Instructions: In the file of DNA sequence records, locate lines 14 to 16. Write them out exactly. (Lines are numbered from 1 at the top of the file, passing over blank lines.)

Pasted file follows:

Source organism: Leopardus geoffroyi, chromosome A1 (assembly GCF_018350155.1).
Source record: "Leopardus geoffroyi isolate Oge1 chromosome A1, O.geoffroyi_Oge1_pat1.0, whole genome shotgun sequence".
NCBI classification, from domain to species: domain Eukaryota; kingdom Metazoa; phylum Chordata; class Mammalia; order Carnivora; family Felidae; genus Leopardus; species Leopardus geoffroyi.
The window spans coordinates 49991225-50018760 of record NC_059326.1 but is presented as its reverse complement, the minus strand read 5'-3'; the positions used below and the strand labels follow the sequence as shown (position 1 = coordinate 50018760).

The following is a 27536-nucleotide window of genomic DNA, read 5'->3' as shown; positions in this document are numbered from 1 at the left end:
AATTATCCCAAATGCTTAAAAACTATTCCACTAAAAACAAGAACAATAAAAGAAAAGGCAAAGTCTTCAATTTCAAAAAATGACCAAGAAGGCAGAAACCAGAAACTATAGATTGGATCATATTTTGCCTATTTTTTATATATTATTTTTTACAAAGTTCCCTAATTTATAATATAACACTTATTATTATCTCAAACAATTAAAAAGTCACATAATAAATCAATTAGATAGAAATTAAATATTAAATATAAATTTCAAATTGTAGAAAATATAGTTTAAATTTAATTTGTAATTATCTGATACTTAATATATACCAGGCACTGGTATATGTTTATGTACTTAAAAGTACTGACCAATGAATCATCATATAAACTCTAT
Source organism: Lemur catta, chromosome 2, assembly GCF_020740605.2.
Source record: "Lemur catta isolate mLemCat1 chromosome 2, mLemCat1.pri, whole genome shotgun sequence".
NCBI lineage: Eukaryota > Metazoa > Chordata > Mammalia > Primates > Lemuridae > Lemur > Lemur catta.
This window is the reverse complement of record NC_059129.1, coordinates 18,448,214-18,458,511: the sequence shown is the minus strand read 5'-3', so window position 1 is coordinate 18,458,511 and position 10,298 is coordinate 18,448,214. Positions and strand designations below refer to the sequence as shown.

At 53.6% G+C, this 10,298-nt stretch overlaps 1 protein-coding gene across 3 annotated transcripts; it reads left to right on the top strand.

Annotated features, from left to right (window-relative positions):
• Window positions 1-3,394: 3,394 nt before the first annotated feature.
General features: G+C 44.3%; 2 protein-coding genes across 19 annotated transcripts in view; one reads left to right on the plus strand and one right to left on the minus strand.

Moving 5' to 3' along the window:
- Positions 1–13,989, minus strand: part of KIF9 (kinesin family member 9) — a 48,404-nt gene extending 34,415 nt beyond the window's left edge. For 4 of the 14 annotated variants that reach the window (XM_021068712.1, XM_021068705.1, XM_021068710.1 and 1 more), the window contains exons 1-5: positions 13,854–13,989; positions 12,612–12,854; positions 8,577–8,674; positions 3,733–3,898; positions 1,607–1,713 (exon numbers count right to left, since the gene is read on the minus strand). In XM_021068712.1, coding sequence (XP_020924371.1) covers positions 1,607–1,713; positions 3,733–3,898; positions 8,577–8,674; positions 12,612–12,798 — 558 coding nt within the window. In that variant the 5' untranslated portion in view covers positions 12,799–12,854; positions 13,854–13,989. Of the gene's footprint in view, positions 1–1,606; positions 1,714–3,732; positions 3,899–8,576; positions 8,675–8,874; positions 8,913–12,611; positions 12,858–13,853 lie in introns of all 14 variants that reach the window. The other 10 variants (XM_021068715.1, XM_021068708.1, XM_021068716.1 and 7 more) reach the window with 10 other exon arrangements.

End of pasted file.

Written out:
General features: G+C 44.3%; 2 protein-coding genes across 19 annotated transcripts in view; one reads left to right on the plus strand and one right to left on the minus strand.

Moving 5' to 3' along the window:
- Positions 1–13,989, minus strand: part of KIF9 (kinesin family member 9) — a 48,404-nt gene extending 34,415 nt beyond the window's left edge. For 4 of the 14 annotated variants that reach the window (XM_021068712.1, XM_021068705.1, XM_021068710.1 and 1 more), the window contains exons 1-5: positions 13,854–13,989; positions 12,612–12,854; positions 8,577–8,674; positions 3,733–3,898; positions 1,607–1,713 (exon numbers count right to left, since the gene is read on the minus strand). In XM_021068712.1, coding sequence (XP_020924371.1) covers positions 1,607–1,713; positions 3,733–3,898; positions 8,577–8,674; positions 12,612–12,798 — 558 coding nt within the window. In that variant the 5' untranslated portion in view covers positions 12,799–12,854; positions 13,854–13,989. Of the gene's footprint in view, positions 1–1,606; positions 1,714–3,732; positions 3,899–8,576; positions 8,675–8,874; positions 8,913–12,611; positions 12,858–13,853 lie in introns of all 14 variants that reach the window. The other 10 variants (XM_021068715.1, XM_021068708.1, XM_021068716.1 and 7 more) reach the window with 10 other exon arrangements.